John Roskam analyses Mark Latham's plan to increase pay for teachers in difficult schools. Roskam supports this idea, because he believes that
The main reason students from bad schools perform poorly compared with students from good schools is not because of students' background. It is because of the qualities of the school, particularly the standard of teaching and educational leadership offered by the principal.
This is an understanding that is supported by studies into the success of schools, for example the CIS report "The Importance of Teacher Quality" states
When all other sources of variation are taken into account, including gender, social backgrounds of students and differences between schools, the largest differences in student achievement are between classes. That is, by far the most important source of variation in student achievement is teacher quality.
Terence Lovat, Professor of Education at the University of Newcastle (NSW) said that
Teacher quality is the single greatest quality in explaining student achievement., and the NSW Quality Teaching Program said
the quality of student learning outcomes is directly dependent on the quality of the teacher.
Knowing this, it is critical to get quality teachers into schools that are underperforming. And, the way to do this is with incentives. This is Australia, not Soviet Russia, we can't just order teachers to go somewhere and expect them to do it. By offering financial incentives and professional advancement in return for going to more difficult schools the situation could be improved. As Roskam states in his article, the maximum a teacher can be paid in a government school in NSW is around $59,000 ($58,692 to be exact). That is after four years of university study (with the corresponding HECS debt) and with 8 years of teaching experience.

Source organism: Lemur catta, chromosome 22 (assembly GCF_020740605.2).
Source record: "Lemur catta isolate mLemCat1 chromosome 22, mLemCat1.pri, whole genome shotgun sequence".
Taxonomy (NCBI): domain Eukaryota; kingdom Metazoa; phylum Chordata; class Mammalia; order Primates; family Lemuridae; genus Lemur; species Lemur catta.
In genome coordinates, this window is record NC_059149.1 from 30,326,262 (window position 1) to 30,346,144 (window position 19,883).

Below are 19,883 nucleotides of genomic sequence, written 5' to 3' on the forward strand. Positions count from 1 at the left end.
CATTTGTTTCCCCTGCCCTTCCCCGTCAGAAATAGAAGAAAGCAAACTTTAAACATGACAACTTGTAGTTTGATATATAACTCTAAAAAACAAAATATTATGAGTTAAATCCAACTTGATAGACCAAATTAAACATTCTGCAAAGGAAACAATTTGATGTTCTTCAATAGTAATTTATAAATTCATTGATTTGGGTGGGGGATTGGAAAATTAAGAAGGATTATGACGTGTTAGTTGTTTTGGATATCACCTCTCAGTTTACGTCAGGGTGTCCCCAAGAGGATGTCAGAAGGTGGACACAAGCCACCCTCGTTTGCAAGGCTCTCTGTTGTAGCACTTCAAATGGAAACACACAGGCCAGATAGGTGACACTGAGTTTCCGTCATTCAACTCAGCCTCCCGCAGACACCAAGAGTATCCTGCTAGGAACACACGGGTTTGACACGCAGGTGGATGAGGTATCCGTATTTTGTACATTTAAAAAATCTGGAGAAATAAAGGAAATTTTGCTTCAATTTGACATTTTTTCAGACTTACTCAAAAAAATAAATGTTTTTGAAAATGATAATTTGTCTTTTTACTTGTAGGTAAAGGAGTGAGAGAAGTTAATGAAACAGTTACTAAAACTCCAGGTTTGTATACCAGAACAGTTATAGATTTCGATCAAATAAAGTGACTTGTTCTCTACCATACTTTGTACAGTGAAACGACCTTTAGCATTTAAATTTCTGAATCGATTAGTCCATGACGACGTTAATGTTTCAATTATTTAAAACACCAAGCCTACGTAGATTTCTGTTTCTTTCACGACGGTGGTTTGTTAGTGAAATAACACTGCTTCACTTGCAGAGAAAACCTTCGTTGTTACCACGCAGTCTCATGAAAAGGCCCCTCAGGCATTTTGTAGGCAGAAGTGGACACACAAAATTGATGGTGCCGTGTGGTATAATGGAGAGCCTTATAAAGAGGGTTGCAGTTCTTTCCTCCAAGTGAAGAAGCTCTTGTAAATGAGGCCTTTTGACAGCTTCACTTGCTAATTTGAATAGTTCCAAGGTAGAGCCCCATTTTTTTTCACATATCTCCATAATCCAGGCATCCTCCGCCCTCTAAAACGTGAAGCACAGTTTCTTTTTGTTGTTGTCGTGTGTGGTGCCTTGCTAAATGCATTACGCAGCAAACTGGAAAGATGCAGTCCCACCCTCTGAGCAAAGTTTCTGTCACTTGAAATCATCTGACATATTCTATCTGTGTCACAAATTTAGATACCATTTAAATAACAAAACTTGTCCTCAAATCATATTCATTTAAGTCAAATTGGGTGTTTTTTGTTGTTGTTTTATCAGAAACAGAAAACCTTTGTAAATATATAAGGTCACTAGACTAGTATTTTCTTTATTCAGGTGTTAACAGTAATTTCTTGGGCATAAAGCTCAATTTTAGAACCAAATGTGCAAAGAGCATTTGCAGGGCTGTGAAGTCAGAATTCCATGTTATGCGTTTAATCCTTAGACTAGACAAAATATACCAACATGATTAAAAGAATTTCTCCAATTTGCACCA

There already are incentives in place to encourage teachers to teach in remote and rural schools, which includes a $5000 annual benefit for teaching in one of 40 specific schools in remote NSW. Why can we not do the same for underperforming schools anywhere in that state? Is it because that would mean actually admitting that the schools were underperforming? Why is that a bad thing? How does pretending that there isn't a problem help the kids at the schools? Sticking our heads in the sand and hoping that it all goes away is not a good strategy.
The students of NSW schools deserve better. They deserve for their teachers to be held to performance standards just like most other professions are. I have no problem with my teaching being assessed once I'm out in schools. For the first year I'll be closely watched anyway. What is wrong with teachers having annual performance reviews like most other professions, especially when that review could lead to more pay?
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